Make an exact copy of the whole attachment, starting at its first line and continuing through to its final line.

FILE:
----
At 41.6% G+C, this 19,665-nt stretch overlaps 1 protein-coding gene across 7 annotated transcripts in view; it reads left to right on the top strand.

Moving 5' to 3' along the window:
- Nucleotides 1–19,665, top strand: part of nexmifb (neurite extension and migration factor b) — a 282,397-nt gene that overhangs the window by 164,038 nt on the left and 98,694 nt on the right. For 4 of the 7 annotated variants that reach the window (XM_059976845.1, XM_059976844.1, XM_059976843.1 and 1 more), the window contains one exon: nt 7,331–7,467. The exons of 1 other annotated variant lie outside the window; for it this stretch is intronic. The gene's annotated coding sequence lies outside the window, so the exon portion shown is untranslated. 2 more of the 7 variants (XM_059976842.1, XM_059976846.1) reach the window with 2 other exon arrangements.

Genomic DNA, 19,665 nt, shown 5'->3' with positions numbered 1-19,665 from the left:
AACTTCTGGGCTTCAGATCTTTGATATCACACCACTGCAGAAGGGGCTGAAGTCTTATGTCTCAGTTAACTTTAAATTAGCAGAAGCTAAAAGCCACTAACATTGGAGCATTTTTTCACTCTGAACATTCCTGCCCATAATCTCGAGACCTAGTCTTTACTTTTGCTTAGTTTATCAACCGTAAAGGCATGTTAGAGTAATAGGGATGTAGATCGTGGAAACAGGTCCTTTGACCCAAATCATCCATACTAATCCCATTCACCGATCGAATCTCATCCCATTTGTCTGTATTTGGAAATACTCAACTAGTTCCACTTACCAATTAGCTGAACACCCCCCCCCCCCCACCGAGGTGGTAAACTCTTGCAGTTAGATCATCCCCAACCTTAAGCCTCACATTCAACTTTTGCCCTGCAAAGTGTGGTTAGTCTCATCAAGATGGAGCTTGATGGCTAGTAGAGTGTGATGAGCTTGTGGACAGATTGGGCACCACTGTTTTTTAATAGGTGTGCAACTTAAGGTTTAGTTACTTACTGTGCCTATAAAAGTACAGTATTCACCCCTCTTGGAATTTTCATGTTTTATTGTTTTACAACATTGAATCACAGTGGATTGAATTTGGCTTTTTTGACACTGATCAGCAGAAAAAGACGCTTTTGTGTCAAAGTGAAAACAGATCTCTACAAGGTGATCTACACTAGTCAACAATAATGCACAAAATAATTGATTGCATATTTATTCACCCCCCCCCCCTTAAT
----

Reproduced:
At 41.6% G+C, this 19,665-nt stretch overlaps 1 protein-coding gene across 7 annotated transcripts in view; it reads left to right on the top strand.

Moving 5' to 3' along the window:
- Nucleotides 1–19,665, top strand: part of nexmifb (neurite extension and migration factor b) — a 282,397-nt gene that overhangs the window by 164,038 nt on the left and 98,694 nt on the right. For 4 of the 7 annotated variants that reach the window (XM_059976845.1, XM_059976844.1, XM_059976843.1 and 1 more), the window contains one exon: nt 7,331–7,467. The exons of 1 other annotated variant lie outside the window; for it this stretch is intronic. The gene's annotated coding sequence lies outside the window, so the exon portion shown is untranslated. 2 more of the 7 variants (XM_059976842.1, XM_059976846.1) reach the window with 2 other exon arrangements.

Genomic DNA, 19,665 nt, shown 5'->3' with positions numbered 1-19,665 from the left:
AACTTCTGGGCTTCAGATCTTTGATATCACACCACTGCAGAAGGGGCTGAAGTCTTATGTCTCAGTTAACTTTAAATTAGCAGAAGCTAAAAGCCACTAACATTGGAGCATTTTTTCACTCTGAACATTCCTGCCCATAATCTCGAGACCTAGTCTTTACTTTTGCTTAGTTTATCAACCGTAAAGGCATGTTAGAGTAATAGGGATGTAGATCGTGGAAACAGGTCCTTTGACCCAAATCATCCATACTAATCCCATTCACCGATCGAATCTCATCCCATTTGTCTGTATTTGGAAATACTCAACTAGTTCCACTTACCAATTAGCTGAACACCCCCCCCCCCCCACCGAGGTGGTAAACTCTTGCAGTTAGATCATCCCCAACCTTAAGCCTCACATTCAACTTTTGCCCTGCAAAGTGTGGTTAGTCTCATCAAGATGGAGCTTGATGGCTAGTAGAGTGTGATGAGCTTGTGGACAGATTGGGCACCACTGTTTTTTAATAGGTGTGCAACTTAAGGTTTAGTTACTTACTGTGCCTATAAAAGTACAGTATTCACCCCTCTTGGAATTTTCATGTTTTATTGTTTTACAACATTGAATCACAGTGGATTGAATTTGGCTTTTTTGACACTGATCAGCAGAAAAAGACGCTTTTGTGTCAAAGTGAAAACAGATCTCTACAAGGTGATCTACACTAGTCAACAATAATGCACAAAATAATTGATTGCATATTTATTCACCCCCCCCCCCTTAAT